Egypt Imposes Imprisonment and Fines for Publishing or Circulating Badges or Signs of Groups Declared ‘Terrorist’ by Regime

The Egyptian government has agreed on a bill for amending some provisions of the Penal Code. The draft law states the imposition of prison sentences and fines on those who acquire or import publications carrying symbols related to “terrorist” groups.

According to an official statement, the Egyptian cabinet “has approved a bill for amending some provisions of the Penal Code, by adding a new article that states imposition of imprisonment and payment of a fine not less than ten thousand pounds and not more than thirty thousand pounds (about $ 3,000) or either one of them, on those who  post, make, promote, release, export, import, transport  inside or outside the country, possesses with the intention of trading  or distributing, paste, present, or publish badges, posters, signs, drawings, photographs or symbols that point to terrorist groups  or entities operating inside or outside the country.”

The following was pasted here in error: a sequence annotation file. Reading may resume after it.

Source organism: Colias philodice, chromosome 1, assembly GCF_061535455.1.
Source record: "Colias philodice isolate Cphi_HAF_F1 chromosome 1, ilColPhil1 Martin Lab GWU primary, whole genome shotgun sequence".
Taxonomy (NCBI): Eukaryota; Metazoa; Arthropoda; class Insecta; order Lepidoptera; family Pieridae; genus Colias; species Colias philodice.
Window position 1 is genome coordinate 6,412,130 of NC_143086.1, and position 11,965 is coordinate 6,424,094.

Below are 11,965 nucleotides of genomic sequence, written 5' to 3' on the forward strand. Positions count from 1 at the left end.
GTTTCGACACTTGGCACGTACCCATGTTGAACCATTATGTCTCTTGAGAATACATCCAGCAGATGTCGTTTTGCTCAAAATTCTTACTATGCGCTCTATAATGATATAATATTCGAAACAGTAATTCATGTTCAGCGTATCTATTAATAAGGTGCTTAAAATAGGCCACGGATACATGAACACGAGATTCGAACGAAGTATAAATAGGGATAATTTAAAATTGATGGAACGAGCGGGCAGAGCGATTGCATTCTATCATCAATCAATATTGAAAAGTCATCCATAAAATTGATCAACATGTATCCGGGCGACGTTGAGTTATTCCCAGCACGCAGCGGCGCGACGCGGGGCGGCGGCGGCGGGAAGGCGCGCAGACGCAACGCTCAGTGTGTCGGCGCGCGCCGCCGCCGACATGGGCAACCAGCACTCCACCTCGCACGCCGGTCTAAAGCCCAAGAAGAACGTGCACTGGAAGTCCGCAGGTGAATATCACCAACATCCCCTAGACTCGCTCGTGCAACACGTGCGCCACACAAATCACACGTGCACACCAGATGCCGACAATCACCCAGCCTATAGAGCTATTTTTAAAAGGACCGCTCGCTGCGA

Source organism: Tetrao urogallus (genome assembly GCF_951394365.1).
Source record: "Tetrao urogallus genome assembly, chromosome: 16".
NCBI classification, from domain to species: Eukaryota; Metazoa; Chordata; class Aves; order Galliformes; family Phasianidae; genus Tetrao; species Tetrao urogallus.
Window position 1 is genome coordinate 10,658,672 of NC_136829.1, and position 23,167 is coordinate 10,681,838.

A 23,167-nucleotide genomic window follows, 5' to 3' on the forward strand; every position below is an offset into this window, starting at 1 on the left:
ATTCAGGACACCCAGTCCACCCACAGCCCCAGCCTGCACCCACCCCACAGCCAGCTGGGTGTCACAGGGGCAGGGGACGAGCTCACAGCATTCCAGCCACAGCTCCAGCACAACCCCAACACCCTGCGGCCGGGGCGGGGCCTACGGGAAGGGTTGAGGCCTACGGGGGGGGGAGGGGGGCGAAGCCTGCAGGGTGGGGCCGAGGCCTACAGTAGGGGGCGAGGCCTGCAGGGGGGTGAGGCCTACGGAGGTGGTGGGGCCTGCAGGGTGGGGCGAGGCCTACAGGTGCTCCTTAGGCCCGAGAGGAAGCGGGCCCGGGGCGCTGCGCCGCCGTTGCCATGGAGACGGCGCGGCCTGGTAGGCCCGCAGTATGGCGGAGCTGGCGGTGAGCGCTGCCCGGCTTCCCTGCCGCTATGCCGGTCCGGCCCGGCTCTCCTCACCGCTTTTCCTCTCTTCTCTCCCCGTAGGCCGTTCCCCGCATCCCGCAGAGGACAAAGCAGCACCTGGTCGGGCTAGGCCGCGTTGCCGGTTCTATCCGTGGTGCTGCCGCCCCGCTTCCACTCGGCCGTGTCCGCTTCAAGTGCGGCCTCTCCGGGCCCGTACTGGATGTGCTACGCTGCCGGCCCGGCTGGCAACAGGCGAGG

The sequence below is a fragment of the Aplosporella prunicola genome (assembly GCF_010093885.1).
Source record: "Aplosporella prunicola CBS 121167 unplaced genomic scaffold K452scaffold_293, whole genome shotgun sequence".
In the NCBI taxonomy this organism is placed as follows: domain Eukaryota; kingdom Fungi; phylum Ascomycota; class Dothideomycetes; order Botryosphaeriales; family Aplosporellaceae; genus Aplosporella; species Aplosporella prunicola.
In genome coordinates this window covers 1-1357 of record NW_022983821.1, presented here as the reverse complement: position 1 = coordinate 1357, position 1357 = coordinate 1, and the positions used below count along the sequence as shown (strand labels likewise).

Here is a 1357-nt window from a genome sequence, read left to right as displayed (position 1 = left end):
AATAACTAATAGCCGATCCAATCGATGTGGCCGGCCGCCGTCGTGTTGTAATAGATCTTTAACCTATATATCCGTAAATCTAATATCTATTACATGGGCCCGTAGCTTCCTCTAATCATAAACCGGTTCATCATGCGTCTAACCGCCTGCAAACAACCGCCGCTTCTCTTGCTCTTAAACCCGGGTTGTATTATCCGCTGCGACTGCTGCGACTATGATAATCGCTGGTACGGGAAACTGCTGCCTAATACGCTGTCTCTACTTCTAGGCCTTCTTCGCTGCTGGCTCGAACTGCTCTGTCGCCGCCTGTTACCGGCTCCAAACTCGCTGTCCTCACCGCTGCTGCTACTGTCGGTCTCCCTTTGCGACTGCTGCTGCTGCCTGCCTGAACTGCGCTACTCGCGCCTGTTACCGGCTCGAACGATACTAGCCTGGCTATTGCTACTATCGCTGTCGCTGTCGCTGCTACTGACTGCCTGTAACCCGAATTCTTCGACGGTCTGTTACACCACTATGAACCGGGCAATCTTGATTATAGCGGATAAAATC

It is scheduled to present this amendment to the parliament for its final approval as stated by the Egyptian Constitution. The bill didn’t specify an accurate definition of the “terrorist groups”, but left it as an open and broad term. However, the current Egyptian authorities had considered the Muslim Brotherhood as a “terrorist group” in December 2013. It also included active armed groups in Sinai in its “terrorist groups” list, including “Agnad Masr and “Sinai Province “which had pledged allegiance to the “Islamic State” (Daesh).

The Egyptian authorities arrested many opponents for raising Rabaa sign in reference to Rabaa sit-in, where supporters of President Mohamed Morsi, the first democratically elected civilian president, gathered in protest against the military coup on July 4, 2013. Rabaa square sit-in was brutally dispersed by the Egyptian security forces, killing over one 1,000 protesters on August 14, 2013.